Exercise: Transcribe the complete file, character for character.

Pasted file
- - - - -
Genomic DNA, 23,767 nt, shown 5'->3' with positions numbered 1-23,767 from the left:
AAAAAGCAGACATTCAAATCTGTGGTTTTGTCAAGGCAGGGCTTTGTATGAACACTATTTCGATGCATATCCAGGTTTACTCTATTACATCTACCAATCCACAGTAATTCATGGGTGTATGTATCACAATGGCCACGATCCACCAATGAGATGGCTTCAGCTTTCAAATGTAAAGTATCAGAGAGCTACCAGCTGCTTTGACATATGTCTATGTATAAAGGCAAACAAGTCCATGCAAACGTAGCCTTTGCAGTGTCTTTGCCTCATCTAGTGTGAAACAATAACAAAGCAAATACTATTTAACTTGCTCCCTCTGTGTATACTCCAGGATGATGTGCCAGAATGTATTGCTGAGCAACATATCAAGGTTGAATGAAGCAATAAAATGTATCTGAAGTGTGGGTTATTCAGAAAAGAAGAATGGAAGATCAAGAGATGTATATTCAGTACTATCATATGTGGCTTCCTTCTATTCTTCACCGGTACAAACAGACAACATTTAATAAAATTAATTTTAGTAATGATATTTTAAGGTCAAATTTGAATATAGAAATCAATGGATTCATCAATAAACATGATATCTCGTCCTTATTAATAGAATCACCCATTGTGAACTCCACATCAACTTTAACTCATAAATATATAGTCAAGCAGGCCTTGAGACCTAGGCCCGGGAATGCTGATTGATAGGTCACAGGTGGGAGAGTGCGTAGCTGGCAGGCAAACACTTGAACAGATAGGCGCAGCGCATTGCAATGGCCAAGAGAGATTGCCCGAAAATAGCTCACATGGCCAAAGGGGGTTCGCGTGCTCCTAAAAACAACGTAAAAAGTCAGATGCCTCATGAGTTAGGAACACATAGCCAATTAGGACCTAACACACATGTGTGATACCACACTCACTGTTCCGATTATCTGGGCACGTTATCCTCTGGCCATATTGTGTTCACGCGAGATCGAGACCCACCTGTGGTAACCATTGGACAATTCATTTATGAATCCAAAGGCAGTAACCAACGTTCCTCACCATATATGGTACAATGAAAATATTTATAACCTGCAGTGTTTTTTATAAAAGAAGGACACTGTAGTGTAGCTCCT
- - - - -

Genomic DNA, 23,767 nt, shown 5'->3' with positions numbered 1-23,767 from the left:
AAAAAGCAGACATTCAAATCTGTGGTTTTGTCAAGGCAGGGCTTTGTATGAACACTATTTCGATGCATATCCAGGTTTACTCTATTACATCTACCAATCCACAGTAATTCATGGGTGTATGTATCACAATGGCCACGATCCACCAATGAGATGGCTTCAGCTTTCAAATGTAAAGTATCAGAGAGCTACCAGCTGCTTTGACATATGTCTATGTATAAAGGCAAACAAGTCCATGCAAACGTAGCCTTTGCAGTGTCTTTGCCTCATCTAGTGTGAAACAATAACAAAGCAAATACTATTTAACTTGCTCCCTCTGTGTATACTCCAGGATGATGTGCCAGAATGTATTGCTGAGCAACATATCAAGGTTGAATGAAGCAATAAAATGTATCTGAAGTGTGGGTTATTCAGAAAAGAAGAATGGAAGATCAAGAGATGTATATTCAGTACTATCATATGTGGCTTCCTTCTATTCTTCACCGGTACAAACAGACAACATTTAATAAAATTAATTTTAGTAATGATATTTTAAGGTCAAATTTGAATATAGAAATCAATGGATTCATCAATAAACATGATATCTCGTCCTTATTAATAGAATCACCCATTGTGAACTCCACATCAACTTTAACTCATAAATATATAGTCAAGCAGGCCTTGAGACCTAGGCCCGGGAATGCTGATTGATAGGTCACAGGTGGGAGAGTGCGTAGCTGGCAGGCAAACACTTGAACAGATAGGCGCAGCGCATTGCAATGGCCAAGAGAGATTGCCCGAAAATAGCTCACATGGCCAAAGGGGGTTCGCGTGCTCCTAAAAACAACGTAAAAAGTCAGATGCCTCATGAGTTAGGAACACATAGCCAATTAGGACCTAACACACATGTGTGATACCACACTCACTGTTCCGATTATCTGGGCACGTTATCCTCTGGCCATATTGTGTTCACGCGAGATCGAGACCCACCTGTGGTAACCATTGGACAATTCATTTATGAATCCAAAGGCAGTAACCAACGTTCCTCACCATATATGGTACAATGAAAATATTTATAACCTGCAGTGTTTTTTATAAAAGAAGGACACTGTAGTGTAGCTCCT